Watson Institute for International and Public Affairs
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Reid Pauly

Dean's Assistant Professor of Nuclear Security and Policy

Biography

Reid Pauly writes and teaches on coercion and nuclear weapons proliferation, nuclear strategy and wargaming, and interstate secrecy and deniability. Prior to joining the Brown faculty, Reid was a Stanton postdoctoral fellow at the Center for International Security and Cooperation (CISAC) at Stanford University, a predoctoral fellow at the Harvard Kennedy School’s Belfer Center for Science and International Affairs, and a Summer Associate at the RAND Corporation. Reid earned a PhD in Political Science from the Massachusetts Institute of Technology, Security Studies Program. He was an undergraduate at Cornell University. His wife, Natalie, is a Brown alum.

Research

Reid Pauly studies coercion, nuclear weapons proliferation, nuclear strategy, interstate secrecy and deniability, and wargaming. 

His book project examines the “assurance dilemma” at the heart of coercion—when and why targets of coercion believe that they will not be punished after they comply with demands.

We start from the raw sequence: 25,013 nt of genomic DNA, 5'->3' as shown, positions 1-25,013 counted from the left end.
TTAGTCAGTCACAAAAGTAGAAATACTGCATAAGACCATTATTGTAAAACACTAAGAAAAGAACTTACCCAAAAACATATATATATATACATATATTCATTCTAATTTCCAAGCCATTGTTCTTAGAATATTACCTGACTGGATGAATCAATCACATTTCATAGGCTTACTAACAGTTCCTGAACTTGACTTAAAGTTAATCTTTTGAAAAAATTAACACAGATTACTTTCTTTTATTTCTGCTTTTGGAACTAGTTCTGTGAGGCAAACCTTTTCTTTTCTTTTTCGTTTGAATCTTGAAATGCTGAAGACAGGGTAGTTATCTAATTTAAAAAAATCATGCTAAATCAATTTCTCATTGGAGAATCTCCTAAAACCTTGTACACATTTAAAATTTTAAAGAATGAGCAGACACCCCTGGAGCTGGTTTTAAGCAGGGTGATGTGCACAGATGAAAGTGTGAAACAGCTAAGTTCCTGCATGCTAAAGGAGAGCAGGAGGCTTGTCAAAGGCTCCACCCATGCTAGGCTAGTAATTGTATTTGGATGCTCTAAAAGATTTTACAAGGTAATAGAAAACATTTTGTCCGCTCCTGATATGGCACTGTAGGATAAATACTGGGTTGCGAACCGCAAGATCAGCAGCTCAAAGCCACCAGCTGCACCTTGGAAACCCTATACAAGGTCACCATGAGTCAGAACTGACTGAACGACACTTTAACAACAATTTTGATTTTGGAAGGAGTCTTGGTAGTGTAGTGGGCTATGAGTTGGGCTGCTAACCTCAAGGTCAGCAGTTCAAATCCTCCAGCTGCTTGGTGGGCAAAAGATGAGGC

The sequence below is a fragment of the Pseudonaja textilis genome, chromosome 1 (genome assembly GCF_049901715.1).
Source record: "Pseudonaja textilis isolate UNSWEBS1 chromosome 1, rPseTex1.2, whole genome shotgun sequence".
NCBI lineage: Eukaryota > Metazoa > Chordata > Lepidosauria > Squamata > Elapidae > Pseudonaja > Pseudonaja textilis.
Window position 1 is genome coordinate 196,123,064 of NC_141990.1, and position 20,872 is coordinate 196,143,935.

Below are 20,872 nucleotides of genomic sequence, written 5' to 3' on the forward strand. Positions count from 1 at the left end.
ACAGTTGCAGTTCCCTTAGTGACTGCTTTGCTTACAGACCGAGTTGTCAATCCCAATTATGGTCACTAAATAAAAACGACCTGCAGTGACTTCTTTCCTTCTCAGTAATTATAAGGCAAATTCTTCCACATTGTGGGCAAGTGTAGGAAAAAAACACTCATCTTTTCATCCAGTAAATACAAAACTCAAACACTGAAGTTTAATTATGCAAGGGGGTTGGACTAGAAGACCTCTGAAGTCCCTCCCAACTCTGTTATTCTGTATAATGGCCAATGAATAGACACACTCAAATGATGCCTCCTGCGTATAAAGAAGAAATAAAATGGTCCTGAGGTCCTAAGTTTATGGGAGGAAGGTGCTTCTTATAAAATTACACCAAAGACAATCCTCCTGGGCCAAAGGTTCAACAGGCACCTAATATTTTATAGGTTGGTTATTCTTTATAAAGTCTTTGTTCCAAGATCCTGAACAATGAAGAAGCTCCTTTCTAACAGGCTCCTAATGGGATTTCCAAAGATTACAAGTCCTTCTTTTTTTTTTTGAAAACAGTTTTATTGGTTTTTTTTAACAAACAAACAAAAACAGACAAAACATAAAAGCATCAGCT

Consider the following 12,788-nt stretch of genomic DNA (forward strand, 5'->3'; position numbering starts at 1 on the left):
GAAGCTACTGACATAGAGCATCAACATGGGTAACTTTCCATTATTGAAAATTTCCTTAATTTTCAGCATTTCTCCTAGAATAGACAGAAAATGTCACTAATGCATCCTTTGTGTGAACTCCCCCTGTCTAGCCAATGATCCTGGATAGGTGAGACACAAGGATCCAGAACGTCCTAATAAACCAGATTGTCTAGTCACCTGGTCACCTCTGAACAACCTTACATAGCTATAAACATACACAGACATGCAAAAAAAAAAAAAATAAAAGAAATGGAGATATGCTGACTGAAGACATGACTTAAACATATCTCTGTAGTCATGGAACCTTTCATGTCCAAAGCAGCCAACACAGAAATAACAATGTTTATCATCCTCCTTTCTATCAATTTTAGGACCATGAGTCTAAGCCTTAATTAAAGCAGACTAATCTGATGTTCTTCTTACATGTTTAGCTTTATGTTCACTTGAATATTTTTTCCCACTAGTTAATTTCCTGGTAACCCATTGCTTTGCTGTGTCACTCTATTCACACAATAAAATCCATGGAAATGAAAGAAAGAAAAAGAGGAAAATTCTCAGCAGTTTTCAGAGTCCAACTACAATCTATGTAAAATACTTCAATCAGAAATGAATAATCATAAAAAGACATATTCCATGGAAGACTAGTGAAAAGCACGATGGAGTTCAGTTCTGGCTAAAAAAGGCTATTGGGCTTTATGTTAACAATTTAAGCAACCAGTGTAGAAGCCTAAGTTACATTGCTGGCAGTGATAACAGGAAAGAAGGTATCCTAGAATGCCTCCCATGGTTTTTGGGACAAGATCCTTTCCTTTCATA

He also studies why states sometimes cover up the transgressions of adversaries. This work applies especially to the nuclear nonproliferation regime, where the deniable nature of dual-use technologies actually aids enforcers. Violators are more likely to come into compliance if they can deny that they were ever out of compliance. 

He is also working to bring wargaming methods to the study of international relations. Wargames can introduce human interaction to the social scientific study of crisis decision-making—all of the human fallibility, miscommunication, emotions, hubris, pride, and reputations that color decision-making in group settings. 

Publications

Peer-Reviewed Articles:

“Would U.S. Leaders Push the Button? Wargames and the Sources of Nuclear Restraint,” International Security, Vol. 43, No. 2 (Fall 2018): 151-192. 

“Bedeviled by a Paradox: Nitze, Bundy, and an Incipient Nuclear Norm,” The Nonproliferation Review, Vol. 22, Iss. 3-4 (2015): 441-455. 

Policy Writing: 

“Why Invading Iran Would Be a Military Disaster,” The National Interest, January 12, 2020. With Daniel Khalessi. 

“This is Why Trump’s Strategy for Iran Will Fail,” The National Interest, December 21, 2017. With Mahsa Rouhi and Sahar Nowrouzzadeh. 

“The Tangled Fates of Pittsburgh and Paris,” War on the Rocks, June 12, 2017. 

Teaching

Nuclear Proliferation and International Security, Graduate Seminar, Spring 2021

Coercion: Deterrence and Compellence, Undergraduate Seminar, Fall 2020